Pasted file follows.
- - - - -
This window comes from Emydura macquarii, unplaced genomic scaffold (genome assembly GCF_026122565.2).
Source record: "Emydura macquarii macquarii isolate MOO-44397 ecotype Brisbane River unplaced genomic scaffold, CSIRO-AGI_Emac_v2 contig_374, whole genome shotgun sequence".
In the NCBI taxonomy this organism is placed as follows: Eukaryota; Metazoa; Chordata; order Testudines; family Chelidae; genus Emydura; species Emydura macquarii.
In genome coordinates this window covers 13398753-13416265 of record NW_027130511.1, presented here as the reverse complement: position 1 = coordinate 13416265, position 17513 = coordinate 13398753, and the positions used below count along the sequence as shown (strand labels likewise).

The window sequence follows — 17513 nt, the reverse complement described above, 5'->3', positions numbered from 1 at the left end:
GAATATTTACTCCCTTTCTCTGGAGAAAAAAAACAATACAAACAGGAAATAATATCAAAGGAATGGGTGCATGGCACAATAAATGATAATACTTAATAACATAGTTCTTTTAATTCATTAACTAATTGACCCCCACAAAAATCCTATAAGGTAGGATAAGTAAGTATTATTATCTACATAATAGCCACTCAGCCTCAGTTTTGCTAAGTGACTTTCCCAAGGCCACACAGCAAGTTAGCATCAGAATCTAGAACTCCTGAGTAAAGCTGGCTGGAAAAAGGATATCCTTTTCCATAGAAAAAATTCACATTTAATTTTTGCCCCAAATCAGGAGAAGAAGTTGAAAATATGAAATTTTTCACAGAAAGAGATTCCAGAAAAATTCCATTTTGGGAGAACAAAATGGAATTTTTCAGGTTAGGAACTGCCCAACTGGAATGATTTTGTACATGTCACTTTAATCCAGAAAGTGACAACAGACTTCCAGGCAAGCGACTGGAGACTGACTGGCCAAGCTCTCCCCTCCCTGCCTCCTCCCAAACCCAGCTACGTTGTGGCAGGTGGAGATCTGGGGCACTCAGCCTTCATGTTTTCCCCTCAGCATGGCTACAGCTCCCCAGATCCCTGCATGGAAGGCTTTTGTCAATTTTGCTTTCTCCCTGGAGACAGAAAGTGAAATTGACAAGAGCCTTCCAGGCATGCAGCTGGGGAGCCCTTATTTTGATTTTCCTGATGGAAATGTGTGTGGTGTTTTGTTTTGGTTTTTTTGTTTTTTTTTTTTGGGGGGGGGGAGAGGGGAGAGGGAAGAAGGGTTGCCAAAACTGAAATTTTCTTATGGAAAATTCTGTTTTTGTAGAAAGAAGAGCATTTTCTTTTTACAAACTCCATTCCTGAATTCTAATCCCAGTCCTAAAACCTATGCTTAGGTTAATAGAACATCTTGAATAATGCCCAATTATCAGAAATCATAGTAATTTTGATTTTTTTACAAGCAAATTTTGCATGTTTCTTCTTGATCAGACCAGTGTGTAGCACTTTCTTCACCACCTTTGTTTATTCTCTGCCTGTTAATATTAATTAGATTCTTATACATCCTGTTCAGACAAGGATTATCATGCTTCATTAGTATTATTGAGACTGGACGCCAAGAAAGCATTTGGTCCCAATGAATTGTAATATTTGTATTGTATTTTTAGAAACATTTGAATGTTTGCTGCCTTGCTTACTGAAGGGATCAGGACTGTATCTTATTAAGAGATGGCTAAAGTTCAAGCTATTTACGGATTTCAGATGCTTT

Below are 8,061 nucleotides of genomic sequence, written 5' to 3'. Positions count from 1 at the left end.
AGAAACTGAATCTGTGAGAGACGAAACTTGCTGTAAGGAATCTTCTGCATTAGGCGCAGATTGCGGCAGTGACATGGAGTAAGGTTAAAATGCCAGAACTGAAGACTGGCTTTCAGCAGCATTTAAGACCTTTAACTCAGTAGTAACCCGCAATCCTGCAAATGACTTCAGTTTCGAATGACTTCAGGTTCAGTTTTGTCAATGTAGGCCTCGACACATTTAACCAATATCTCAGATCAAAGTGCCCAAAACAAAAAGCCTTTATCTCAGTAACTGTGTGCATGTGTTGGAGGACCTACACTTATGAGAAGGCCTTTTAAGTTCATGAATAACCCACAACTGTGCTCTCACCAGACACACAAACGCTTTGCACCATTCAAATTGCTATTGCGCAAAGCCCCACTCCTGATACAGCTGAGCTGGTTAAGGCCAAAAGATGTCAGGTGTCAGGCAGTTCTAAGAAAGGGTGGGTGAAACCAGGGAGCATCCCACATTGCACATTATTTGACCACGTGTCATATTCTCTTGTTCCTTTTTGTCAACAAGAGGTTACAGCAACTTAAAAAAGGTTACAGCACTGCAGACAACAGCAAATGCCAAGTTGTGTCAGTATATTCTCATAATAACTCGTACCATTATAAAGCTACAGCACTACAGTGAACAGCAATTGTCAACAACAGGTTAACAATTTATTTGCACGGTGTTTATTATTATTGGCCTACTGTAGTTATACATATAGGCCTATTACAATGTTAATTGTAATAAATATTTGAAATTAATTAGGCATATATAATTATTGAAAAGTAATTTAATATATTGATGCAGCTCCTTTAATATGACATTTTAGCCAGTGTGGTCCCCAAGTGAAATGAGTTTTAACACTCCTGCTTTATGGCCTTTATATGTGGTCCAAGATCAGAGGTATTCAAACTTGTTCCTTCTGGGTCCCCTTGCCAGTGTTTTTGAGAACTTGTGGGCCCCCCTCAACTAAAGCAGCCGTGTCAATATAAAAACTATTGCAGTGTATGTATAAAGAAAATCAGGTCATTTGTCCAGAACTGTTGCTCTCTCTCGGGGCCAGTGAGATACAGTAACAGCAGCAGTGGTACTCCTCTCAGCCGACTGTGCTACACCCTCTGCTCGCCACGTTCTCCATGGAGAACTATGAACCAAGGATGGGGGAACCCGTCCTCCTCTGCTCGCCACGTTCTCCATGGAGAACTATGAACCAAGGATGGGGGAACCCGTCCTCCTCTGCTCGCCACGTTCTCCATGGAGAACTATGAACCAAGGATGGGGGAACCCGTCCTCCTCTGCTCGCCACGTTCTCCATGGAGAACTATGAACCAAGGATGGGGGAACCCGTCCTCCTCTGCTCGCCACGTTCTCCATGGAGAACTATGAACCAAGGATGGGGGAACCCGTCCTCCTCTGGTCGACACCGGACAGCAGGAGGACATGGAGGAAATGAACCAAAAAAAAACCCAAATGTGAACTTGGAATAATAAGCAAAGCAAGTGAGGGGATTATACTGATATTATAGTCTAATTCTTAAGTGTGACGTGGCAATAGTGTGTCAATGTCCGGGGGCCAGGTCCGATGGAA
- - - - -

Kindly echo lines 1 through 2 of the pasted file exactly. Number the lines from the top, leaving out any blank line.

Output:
This window comes from Emydura macquarii, unplaced genomic scaffold (genome assembly GCF_026122565.2).
Source record: "Emydura macquarii macquarii isolate MOO-44397 ecotype Brisbane River unplaced genomic scaffold, CSIRO-AGI_Emac_v2 contig_374, whole genome shotgun sequence".